Charlotte is a successful businesswoman who is one of the more sought after wedding photographers in the business. She may be cynical about love but she is the best at capturing it. Dean is a co-owner of a successful bar/brewery along with two of his friends. They became more popular when they opened their large room for wedding receptions. Now they are always busy. But Dean doesn't mind too much, not when a certain photographer is there. And when he has to plan his sister's wedding, he knows just the person to ask for help, but because she is younger and works with him on weddings, he is determined to keep his distance, no matter how tempting she is.
This is a nice cozy romance. The build-up of tension both before the start of the story and during their time working close together is perfect. They both are jaded and both don't believe in love, but the desire between them has other ideas. I like how the romance is slow to build and has bumps along the way. And I always enjoy when the characters are flawed and I can sympathize with them. The secondary characters are three dimensional and have their own personalities, which is refreshing. I get tired of having background characters who are basically props that are their to say specific thing in a cliche' way. It's nice that they have plans and schemes and flaws and lives of their own off-screen if you will. It makes this world and the story feel more real.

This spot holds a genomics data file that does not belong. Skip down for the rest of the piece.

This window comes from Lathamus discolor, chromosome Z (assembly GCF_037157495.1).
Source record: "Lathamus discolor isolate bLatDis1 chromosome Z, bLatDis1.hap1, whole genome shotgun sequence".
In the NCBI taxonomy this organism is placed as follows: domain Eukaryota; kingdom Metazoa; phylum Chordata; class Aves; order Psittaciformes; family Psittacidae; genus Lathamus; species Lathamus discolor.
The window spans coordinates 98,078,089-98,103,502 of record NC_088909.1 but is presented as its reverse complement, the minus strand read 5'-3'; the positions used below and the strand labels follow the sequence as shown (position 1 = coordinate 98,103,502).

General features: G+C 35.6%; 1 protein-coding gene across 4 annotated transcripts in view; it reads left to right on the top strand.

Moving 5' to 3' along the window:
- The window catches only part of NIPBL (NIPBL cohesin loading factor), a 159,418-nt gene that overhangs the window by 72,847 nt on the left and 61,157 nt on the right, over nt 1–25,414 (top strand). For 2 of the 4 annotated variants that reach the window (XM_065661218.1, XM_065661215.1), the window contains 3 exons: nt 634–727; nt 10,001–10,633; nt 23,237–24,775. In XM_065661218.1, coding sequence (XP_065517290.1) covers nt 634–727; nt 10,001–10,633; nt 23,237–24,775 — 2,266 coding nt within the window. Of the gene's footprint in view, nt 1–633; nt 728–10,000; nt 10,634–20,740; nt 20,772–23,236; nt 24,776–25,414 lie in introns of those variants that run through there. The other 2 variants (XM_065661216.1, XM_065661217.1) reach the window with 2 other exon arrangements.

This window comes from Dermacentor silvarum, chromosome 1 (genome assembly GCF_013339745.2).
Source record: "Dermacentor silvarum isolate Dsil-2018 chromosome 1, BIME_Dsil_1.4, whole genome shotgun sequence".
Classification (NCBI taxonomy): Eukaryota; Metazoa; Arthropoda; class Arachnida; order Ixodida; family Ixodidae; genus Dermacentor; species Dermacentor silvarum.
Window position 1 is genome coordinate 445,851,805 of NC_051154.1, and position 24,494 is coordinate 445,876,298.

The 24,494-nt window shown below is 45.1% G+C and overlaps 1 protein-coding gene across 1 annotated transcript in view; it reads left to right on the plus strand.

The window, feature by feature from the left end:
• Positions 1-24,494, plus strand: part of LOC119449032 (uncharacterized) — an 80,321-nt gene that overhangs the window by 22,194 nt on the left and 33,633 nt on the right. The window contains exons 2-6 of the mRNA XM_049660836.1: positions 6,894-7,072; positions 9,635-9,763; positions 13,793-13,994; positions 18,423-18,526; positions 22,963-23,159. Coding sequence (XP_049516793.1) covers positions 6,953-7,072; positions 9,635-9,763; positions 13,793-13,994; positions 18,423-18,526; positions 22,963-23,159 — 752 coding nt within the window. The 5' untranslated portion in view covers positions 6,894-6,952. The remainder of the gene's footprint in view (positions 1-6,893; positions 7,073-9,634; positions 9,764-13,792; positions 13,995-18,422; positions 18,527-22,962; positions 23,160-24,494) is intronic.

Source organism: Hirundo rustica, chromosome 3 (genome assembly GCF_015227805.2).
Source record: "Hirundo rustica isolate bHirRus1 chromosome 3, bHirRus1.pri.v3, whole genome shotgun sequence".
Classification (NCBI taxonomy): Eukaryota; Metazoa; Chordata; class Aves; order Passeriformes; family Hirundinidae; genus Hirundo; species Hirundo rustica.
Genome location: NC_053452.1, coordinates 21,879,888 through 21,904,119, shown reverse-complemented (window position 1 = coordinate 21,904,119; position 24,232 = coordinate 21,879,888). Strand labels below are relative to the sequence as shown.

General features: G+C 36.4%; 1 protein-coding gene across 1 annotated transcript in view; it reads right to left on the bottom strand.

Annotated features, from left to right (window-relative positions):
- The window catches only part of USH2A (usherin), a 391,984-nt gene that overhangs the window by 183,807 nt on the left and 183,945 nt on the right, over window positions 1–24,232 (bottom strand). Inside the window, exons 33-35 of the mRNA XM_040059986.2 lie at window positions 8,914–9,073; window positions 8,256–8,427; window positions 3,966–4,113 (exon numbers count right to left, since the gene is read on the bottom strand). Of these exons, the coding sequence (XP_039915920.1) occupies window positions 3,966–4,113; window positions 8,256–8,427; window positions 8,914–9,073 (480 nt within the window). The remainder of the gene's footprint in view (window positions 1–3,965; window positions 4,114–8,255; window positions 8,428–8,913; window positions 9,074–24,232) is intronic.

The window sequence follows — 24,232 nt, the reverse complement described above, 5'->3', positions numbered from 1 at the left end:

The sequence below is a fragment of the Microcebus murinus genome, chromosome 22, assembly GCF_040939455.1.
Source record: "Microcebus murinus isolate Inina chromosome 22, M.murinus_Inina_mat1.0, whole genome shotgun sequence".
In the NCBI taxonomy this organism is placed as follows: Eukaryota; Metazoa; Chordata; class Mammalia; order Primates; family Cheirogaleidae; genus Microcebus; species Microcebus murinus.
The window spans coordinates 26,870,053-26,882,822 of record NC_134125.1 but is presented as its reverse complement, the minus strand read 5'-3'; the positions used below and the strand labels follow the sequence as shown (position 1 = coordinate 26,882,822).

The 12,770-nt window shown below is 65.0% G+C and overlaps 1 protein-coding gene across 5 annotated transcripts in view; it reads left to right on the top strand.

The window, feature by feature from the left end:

She doesn’t believe in fairy tales. He is married to his job. Maybe whiskey is the secret ingredient that will bring them together—and give true love a shot in Nicole McLaughlin's Maybe I Do?
Wedding photographer Charlotte Linley loves her work—even though she hates weddings. Sure, she still holds a grudge after being left at the altar by her high-school sweetheart. But today Charlotte is just happy to have complete control over her career, which is flourishing. Especially since she joined forces with one of the three gorgeous owners of The Stag, a boutique distillery that has become Kansas City’s hottest wedding venue.
Dean Troyer, bitter after the end of his own marriage, knows that Charlotte is the real deal—beautiful, talented, and successful. He may flirt with her every time she comes to The Stag but Dean is determined to keep his professional distance. . .particularly now that she’s helping him with his own sister’s wedding. The only problem? The more time Dean spends with Charlotte, the deeper their connection grows. Is this a rom-com cliché or could it be that these two jaded souls in the wedding business have finally found their real-life happily ever after?